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Baroness Hamwee: My Lords, perhaps I may intervene briefly. Do the Government regard the chaos into which local government has been thrown —with the amount of money and man hours spent—as a considerable problem?

Earl Howe: My Lords, I do not. However, with the leave of the House, I shall not expand in detail on that because we are running short of time.

The noble Lord, Lord Jenkins of Putney, spoke about Westminster City Council. That is a matter for the council, its auditors and its electors, not for the Government. It would be wrong to comment on any specific case until the legal processes are completed.

Lord Jenkins of Putney: My Lords, perhaps I may ask one question on that. At a suitable time will the Government consider having a judicial review of the matter? It is one of great importance and deserves treatment at that level. Of necessity the Government are involved. I suggest to the noble Earl that it is possible for the Government to consider the matter as suitable for judicial review.

Earl Howe: My Lords, we must wait for the judicial process now in train to be completed before any such decision is taken.

I should like to say how much I agree with my noble friend Lord Selborne in what he said on sustainable agriculture. The agricultural chapter of the Government's sustainable development strategy—it was launched by my right honourable friend the Prime Minister in January—sets out the aims of sustainable agriculture as follows: to provide an adequate supply of good quality food and other products in an efficient manner; to minimise consumption of non-renewable and other resources including by recycling; to safeguard the quality of soil, water and air; to preserve and, where feasible, enhance biodiversity and the appearance of the landscape. The chapter recognises that prior to reform, the CAP often ran counter to some of those aims. It also recognises that a continuing process of reform will be needed in order to meet the aims more fully.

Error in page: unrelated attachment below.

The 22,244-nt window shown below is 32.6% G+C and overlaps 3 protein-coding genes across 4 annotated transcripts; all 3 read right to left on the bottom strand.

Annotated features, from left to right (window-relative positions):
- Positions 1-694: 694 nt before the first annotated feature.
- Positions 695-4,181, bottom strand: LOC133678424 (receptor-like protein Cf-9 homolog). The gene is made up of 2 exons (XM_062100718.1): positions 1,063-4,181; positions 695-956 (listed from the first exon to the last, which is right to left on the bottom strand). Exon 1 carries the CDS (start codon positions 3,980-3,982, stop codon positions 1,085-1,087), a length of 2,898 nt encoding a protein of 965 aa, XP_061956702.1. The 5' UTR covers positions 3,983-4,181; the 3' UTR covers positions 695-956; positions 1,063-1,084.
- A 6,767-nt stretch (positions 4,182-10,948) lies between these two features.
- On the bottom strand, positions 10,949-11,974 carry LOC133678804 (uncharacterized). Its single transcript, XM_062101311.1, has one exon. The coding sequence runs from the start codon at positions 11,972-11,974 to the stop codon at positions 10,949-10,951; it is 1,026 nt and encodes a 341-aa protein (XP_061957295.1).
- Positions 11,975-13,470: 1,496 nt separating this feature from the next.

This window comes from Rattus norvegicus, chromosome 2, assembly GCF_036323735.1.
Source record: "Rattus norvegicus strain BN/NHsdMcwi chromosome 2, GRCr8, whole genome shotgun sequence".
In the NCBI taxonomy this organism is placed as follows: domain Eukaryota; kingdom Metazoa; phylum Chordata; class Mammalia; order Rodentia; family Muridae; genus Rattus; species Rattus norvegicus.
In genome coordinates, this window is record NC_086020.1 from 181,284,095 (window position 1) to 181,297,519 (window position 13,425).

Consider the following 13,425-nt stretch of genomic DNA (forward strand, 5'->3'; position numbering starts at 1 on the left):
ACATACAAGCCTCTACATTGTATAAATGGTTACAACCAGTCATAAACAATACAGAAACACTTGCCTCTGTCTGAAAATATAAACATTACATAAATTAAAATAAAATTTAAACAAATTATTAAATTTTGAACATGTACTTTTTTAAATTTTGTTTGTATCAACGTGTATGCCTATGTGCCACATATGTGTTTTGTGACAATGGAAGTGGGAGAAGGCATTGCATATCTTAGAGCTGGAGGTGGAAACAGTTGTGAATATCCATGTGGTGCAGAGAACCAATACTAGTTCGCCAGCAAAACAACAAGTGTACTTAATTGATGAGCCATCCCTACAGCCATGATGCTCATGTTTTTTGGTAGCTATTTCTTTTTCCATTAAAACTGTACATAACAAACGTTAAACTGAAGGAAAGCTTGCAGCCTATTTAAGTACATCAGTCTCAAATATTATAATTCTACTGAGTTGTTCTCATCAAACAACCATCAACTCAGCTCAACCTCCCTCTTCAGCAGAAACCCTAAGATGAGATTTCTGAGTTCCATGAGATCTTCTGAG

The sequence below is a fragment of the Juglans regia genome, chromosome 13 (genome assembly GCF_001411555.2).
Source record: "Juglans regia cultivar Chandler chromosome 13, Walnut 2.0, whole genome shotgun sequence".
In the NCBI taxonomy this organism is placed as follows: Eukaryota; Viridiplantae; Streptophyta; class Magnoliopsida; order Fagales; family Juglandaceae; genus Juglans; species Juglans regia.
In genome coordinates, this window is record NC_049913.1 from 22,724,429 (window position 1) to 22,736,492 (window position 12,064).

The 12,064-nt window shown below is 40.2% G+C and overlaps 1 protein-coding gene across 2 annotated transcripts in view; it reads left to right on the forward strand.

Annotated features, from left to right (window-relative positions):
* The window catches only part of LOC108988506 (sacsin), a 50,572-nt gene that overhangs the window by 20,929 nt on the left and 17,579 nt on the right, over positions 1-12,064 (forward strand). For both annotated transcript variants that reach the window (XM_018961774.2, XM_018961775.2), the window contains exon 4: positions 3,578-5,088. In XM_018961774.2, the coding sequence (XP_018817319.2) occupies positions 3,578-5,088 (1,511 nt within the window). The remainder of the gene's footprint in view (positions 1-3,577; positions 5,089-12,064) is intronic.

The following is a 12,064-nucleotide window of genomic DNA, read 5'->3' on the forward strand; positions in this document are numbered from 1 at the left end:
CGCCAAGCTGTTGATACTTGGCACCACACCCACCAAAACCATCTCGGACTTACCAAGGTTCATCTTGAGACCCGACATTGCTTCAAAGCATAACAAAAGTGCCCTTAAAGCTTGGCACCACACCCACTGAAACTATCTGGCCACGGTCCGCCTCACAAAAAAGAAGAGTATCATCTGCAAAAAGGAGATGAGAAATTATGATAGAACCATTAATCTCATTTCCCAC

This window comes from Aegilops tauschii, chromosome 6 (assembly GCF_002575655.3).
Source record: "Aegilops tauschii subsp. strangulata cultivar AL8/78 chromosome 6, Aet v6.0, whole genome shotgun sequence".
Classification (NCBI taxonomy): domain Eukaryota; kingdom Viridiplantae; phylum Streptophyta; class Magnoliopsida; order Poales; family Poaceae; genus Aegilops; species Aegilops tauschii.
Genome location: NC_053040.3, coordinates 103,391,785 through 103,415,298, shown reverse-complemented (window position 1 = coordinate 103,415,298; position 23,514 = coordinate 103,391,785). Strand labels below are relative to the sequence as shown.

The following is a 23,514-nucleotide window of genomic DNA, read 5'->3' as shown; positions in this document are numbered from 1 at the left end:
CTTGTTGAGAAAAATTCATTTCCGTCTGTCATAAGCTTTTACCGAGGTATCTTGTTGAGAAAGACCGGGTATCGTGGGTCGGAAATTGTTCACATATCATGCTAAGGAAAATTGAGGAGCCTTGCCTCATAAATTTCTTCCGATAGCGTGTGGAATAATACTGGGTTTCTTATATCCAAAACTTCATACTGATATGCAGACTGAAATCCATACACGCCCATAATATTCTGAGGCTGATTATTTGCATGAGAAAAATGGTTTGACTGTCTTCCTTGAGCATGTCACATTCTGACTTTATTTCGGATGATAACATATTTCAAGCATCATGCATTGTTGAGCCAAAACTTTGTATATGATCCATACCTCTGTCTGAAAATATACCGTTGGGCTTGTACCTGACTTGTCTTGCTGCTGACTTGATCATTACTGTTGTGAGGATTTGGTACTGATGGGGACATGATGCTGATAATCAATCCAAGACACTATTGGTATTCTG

My noble friend Lord Clanwilliam bemoaned what he regards as inadequate support for organic farming. We agree that there is a need to increase organic production. That is why we are encouraging the sector with support for organic standards, research and development and direct aid for conversion. Let us not forget that that is on top of the general assistance which is available to all farmers. The recent CAP reforms have also improved the relative position of organic farmers by switching resources from output to area support. It is true that there has been a modest response with regard to the uptake of the organic aid scheme. However, it is too

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early to draw any firm conclusions on how things may progress. There is no closing date as there is with other schemes. We shall keep the matter under review.

The noble Baroness, Lady Nicol, joined my noble friend in criticising the rates of aid in the organic aid scheme. The key requirement at present is to encourage more farmers to convert to organic systems so that production is expanded. Those already farming organically can receive aid for converting new land. However, resources are not unlimited and therefore aid has to be targeted to where it will achieve most benefit. The targeted threefold increase in the organic area as well as the rates of aid will be kept under review.

The noble Lords, Lord Geraint and Lord Carter, expressed their concerns about the welfare of animals in transit. As both noble Lords will be aware, we are currently pressing for strict and enforceable EC measures to help restore public confidence. In particular we are pressing in negotiations for the concept of journey limits to be recognised at Community level. We are also introducing tighter national laws to make it easier to prosecute the UK traders who break the welfare rules during journeys abroad. The consultation period for our proposals has now ended and we are working to finalise the new legislation. Meanwhile we realise that UK traders are suffering hardship because of the ferry company ban. That is why we are checking all proposals for new routes as fast as humanly possible so that those which are satisfactory can proceed. A number have already opened.